9. Well said! Something a lot of people struggle with (myself included) is feeling like if we’re switching to a minimalist or zero waste lifestyle that we have to purchase products to reflect that and toss any products that don’t fit the bill but I’m quickly learning that’s not the case and we “make it do” with what we have and make it work!

    1. The Zero-Waste Chef says: Reply

      Thank you Belinda. I remember saying to my kids when we started this “We can’t shop our way out of global warming.” I still have my food processor with its plastic bowl. It’s not ideal for food prep (at least nothing hot goes in there) but I can’t just toss it. I also happen to be very frugal/cheap ;p ~ Anne Marie

    1. The Zero-Waste Chef says: Reply

      Thank you! ~ Anne Marie

  10. Love this! Thanks for remaining genuine and not advertising products that you don’t believe in!

    1. The Zero-Waste Chef says: Reply

      Thank you 😀 ~ Anne Marie

  11. Thank you for sharing this post.

    I absolutely fell into the trap of buying cute jars at first. Had a moment where I was, like, wtf am I doing.

    1. The Zero-Waste Chef says: Reply

      Hahaha! Thanks for making me laugh Rikki 🙂 But in your defense, cute jars are hard to resist 😉 ~ Anne Marie

  12. Thank you for this post. I have lived the “make do and mend” philosophy all my life, I guess I am now in style but I hate words like ECO Friendly…. I don’t know what it means but I’ll bet it has something to do with buying stuff.

    Your community sounds wonderful, I have yet to find like minded friends, thank goodness for online companions

    Marieann

    1. The Zero-Waste Chef says: Reply

      Thanks for reading it Marieann. Yup, wait long enough and you’re hip and cool. I think you’re right, eco friendly applies almost always to products and services for sale. Thank goodness for social media! It’s so great for finding like-minded people. I’m almost normal on there ;p ~ Anne Marie

  13. Love the post! I started noticing all the cool junk people throw out around my neighborhood. I even get excited to rummage through and see what neat stuff there is or what materials I can use to make my own items. Yes but it’s definitely not just a cool trendy slogan.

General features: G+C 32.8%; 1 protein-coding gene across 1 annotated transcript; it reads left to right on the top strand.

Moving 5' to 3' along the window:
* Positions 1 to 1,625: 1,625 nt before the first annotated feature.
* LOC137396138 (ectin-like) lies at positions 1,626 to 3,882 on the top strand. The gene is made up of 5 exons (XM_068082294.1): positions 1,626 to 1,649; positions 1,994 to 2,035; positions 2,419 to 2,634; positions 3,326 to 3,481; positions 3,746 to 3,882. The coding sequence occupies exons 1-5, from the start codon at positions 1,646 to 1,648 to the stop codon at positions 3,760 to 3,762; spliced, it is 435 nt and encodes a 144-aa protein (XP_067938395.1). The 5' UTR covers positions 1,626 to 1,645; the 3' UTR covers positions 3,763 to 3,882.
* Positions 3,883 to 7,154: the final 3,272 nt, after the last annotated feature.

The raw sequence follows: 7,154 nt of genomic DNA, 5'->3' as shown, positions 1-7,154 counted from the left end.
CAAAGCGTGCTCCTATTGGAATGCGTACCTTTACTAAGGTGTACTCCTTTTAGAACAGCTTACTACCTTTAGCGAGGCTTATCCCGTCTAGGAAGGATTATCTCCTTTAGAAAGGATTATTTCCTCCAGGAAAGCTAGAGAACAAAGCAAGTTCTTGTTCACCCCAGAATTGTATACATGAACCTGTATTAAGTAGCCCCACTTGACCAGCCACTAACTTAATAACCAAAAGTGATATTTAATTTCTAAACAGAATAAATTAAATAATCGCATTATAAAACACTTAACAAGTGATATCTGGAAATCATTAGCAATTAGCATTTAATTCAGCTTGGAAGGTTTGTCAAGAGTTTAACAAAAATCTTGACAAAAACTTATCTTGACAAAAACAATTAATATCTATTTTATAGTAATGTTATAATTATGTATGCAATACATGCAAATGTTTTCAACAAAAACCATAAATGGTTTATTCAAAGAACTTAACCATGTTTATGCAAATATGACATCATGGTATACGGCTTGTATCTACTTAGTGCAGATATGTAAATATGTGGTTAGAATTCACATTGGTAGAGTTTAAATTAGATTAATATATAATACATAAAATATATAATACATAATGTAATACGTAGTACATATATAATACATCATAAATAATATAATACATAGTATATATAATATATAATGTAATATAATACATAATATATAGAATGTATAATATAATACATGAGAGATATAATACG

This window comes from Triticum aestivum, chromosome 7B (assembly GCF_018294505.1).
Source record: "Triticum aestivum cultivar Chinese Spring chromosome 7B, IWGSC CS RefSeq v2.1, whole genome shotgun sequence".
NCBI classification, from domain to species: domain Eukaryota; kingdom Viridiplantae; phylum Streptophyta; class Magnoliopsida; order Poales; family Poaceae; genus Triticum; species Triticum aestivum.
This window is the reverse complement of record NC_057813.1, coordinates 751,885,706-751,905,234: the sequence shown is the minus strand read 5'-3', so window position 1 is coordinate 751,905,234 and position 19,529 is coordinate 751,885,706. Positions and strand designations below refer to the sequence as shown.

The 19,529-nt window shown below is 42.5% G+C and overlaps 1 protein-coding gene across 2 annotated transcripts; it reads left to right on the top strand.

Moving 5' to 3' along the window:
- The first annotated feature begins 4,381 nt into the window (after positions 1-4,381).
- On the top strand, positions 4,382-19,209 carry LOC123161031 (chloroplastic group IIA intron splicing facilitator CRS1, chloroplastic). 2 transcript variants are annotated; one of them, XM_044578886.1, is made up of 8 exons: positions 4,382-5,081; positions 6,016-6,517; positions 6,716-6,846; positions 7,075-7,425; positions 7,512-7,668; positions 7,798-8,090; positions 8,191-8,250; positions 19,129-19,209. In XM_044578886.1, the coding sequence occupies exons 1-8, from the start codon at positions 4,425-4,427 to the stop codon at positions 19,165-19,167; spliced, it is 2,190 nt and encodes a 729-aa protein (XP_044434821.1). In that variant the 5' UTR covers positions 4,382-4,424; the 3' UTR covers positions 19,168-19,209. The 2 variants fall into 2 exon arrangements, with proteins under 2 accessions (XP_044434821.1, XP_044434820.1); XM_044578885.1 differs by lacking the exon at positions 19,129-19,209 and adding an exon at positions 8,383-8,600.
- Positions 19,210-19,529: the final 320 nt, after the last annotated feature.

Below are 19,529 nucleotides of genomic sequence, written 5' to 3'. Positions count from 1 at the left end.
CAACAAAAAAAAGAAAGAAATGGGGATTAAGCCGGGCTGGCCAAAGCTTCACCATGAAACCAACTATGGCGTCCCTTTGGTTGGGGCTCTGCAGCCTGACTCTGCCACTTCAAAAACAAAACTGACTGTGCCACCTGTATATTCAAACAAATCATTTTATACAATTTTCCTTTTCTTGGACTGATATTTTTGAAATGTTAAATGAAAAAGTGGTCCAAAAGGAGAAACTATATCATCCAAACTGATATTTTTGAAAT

1. The Zero-Waste Chef says: Reply

      Thanks Roxanna. I find such good stuff in my neighborhood or in my partner Chandra’s! In just THE LAST FEW DAYS ALONE, we have found a vintage cast iron popover/muffin pan, a $60 bright yellow cycling vest, a couple of flip-top glass jars (one is a Fido!), a dogeared copy of The Enchanted Broccoli Forest cookbook, a couple of very nice mugs (one hand-thrown!), a Turkish coffee pot, oh and I almost forgot a leaded glass window that will go in Chandra’s bathroom :O ~ Anne Marie

  14. A great practical list – thanks for being an inspiration to me!

    1. The Zero-Waste Chef says: Reply

      Thank you for the kind words 🙂 ~ Anne Marie

      1. Thank you for a great blog!

  15. Exactly how I feel especially the coffee, if I’m going to pay for a coffee out at least I want to sit and enjoy the whole experience and drink it out of a proper cup, if we have to have one one route I’d much rather take one we have made in a travel mug. Plus you have made me feel better that I’m not yet making sour dough and growing as much in our garden as I would like. Thank you.

    1. The Zero-Waste Chef says: Reply

      I don’t want to pay $5, gulp my drink down in traffic and not really taste it! Oh I can’t possibly do all that I want to do. It’s not possible. I pick and choose. Thank you for reading 🙂 ~ Anne Marie

  16. You have made a lot of excellent points here.

    1. The Zero-Waste Chef says: Reply

      Thank you Pauline 🙂 ~ Anne Marie

  17. Jacqueline Galleymore says: Reply

    Excellent post. Enjoy the weekend.

  18. Really great post – lots of food for thought! 🙂

  19. Wonderful post, thank you! I especially love the bit about zero-waste kits.

    I recently was at a very popular trendy, “eco”, handmade sort of market in Australia and stumbled upon a woman selling expensive stainless steel lunch boxes/food containers etc. People were standing by in awe all lining up ready to fork out $50-60 for one small lunchbox. Turns out the containers are made in China from non-recycled materials. Doubt the production and transport of the product was very environmentally-friendly, and the workers who made it were likely paid a pittance! And yet despite this and the price it was extremely popular because it’s the product du jour/must-have item in a ZW kitchen here at the moment.

    The whole industry makes me so frustrated! Glad others agree that a lot of the stuff you see people trying to push and sell is a scam. Can find plenty of reusable second hand steel/glass/ceramic/wooden containers in op-shops and on apps like Gumtree (Aus version of Craigslist maybe?)

    Thanks Anne Marie for your contribution and inspiration in the ZW world! 🙂

  20. Ever since I heard about zero waste and got more and more into it I started noticing how while most bloggers were trying to preach about consuming less, pretty much every post I stumbled upon was trying to pitch 10 different new products at me. Thank you for being the exception. To me, the only zero waste items which can not be acquired second hand are the perdonap hygiene products such as menstrual cup and pads, make up remover pads and actual cosmetics. In fact even diapers could be bought second hand

  21. Thanks, I needed that!